Bernstein disintegrated at the end of his life. We mortals can never be sure how it feels to be in your sixties, having been a possession of the public for forty of those years. Lenny grappled with aging, and it did not end well. His lifetime of boozing and smoking shortened his time, turning him, by all accounts, into a sad, lost soul, despite his fame, his wealth, his extraordinary output and the knowledge that he’d paved the way for so many. I continued to long for a second Mass, one that would deal with the problems of the ‘80s—the rise of the Moral Majority, the foolish miscasting (and misquote) of America as that shining “City on the Hill,” the War on Drugs, Reagan, the media, computers, nuclear weapons, the cold war, AIDS. But nothing came. Perhaps this was too painful even for him in the same way that folkies from the Sixties or satirists like Tom Lehrer find our world so dire and unfunny that it leaves even the most vocal somewhat paralyzed. Or maybe Lenny had said all he needed to say. Or maybe nobody was listening except me.

Young Leonard Bernstein
Courtesy of The Leonard Bernstein Office, Inc.

Legends are just that, and we love them because they allow us a peek into something impossibly glamorous removed from our most quotidian selves. Between the accounts of orgies and trashed hotel rooms that reportedly comprised Lenny’s final years—rumors I absorbed greedily as permission for early but intense bad behavior of my own—he continued to work, struggling, no doubt, as all composers do, with the blank page, with nagging doubts about the fate of music, about the fate of his music. I do not know this for certain, but I would be willing to throw big stakes that it is true because these are the same malingering demons that plague all artists, and Lenny, for all his showman’s glamour and flamboyant brio, was among the truest artists ever, a dedicated bohemian spirit trapped in the embodiment of a global celebrity. Every morning he rose, Phoenix-like, spending his day as I do, as many of us do, at war with the notes he loved so much, notes that he, like the rest of us lesser mortals, struggled to understand. But the work is the work is the work, and I know that now in a clearer way that ever before. So Lenny, if I may finally call you that, thank you for being my closest companion and worst enemy, my far-off musical mentor and despised adversary, father confessor and father figure for good or ill; my humanist sherpa and fellow traveler, game player and deviser of riddles that continue to cause me pain and push me to the piano, desk, gym on a near-daily basis, my most loved creature and loathed beast; my idol, my handsome and irrepressible demon, my first love with all the attendant cherished disappointments and agonizing ecstasies, the fire beneath me that continues to burn, my dearest friend with whom I always fight, who I will always love, and who I will never know.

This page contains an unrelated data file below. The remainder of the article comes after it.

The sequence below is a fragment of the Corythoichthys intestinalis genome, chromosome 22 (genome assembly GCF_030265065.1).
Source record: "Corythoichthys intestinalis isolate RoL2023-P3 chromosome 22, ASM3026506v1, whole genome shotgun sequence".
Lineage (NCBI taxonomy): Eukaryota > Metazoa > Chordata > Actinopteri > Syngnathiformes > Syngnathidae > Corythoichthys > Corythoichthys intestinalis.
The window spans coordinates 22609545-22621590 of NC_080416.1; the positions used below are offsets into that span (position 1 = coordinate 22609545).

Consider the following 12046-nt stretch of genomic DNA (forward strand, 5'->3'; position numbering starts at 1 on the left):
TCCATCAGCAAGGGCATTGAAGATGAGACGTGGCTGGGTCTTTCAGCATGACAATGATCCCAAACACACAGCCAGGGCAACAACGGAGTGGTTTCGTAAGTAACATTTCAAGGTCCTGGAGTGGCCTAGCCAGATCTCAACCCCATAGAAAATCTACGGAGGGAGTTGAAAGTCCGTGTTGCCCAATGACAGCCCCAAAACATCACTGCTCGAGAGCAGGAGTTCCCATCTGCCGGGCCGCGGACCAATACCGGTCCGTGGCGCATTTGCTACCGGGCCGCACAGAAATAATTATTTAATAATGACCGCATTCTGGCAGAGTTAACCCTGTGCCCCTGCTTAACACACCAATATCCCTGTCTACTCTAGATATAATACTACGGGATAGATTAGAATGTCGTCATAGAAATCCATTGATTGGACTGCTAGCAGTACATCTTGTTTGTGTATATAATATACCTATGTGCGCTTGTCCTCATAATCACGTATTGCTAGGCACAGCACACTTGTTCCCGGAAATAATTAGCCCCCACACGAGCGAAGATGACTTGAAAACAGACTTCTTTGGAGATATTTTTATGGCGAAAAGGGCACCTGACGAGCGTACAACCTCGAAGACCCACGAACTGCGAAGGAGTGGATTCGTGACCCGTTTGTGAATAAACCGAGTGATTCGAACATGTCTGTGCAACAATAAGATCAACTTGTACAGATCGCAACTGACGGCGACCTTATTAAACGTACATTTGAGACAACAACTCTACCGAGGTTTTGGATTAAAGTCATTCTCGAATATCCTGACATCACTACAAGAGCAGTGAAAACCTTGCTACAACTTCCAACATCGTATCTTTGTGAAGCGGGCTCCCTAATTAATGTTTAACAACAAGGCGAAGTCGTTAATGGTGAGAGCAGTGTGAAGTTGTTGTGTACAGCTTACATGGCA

Daniel Felsenfeld
Photo by Randy Nordschow

Composer/author Daniel Felsenfeld‘s recent commissions include the one-act opera The Bloody Chamber for the Boulder Chamber Opera, a 30-minute music theatre work for Sequitur, a resetting of David Bowie’s lyrics for Real Quiet with Theo Bleckmann and Petra Haden, The Poet’s Dream of Herself as a Young Girl for mezzo and piano trio to be performed at Stanford University by Amy Schneider and the Harmida Trio, and All Work and No Play, a work for piccolo and piano. His music can be found on the Endeavor and Koch imprints. Felsenfeld is also the author of eight books and hundreds of articles. He teaches at City College and lives in Brooklyn.